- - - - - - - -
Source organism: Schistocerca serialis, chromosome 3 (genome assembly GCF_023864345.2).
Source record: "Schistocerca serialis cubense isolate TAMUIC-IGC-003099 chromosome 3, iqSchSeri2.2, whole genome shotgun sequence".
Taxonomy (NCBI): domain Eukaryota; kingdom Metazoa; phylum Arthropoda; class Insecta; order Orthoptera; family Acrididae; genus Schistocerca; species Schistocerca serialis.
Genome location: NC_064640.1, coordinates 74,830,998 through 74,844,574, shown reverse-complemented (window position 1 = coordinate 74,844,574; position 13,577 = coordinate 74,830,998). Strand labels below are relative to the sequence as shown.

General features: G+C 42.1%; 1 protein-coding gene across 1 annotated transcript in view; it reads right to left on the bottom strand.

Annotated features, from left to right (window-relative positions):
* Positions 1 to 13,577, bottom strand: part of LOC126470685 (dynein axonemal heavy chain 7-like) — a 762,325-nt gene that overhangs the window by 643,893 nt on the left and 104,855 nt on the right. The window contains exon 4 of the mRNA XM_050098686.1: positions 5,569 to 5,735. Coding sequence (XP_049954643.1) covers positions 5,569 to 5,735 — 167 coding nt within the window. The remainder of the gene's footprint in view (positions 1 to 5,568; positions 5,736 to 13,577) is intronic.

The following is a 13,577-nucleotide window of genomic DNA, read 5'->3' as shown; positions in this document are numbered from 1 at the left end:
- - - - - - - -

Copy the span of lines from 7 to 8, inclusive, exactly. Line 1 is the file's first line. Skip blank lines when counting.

* Positions 1 to 13,577, bottom strand: part of LOC126470685 (dynein axonemal heavy chain 7-like) — a 762,325-nt gene that overhangs the window by 643,893 nt on the left and 104,855 nt on the right. The window contains exon 4 of the mRNA XM_050098686.1: positions 5,569 to 5,735. Coding sequence (XP_049954643.1) covers positions 5,569 to 5,735 — 167 coding nt within the window. The remainder of the gene's footprint in view (positions 1 to 5,568; positions 5,736 to 13,577) is intronic.

The following is a 13,577-nucleotide window of genomic DNA, read 5'->3' as shown; positions in this document are numbered from 1 at the left end: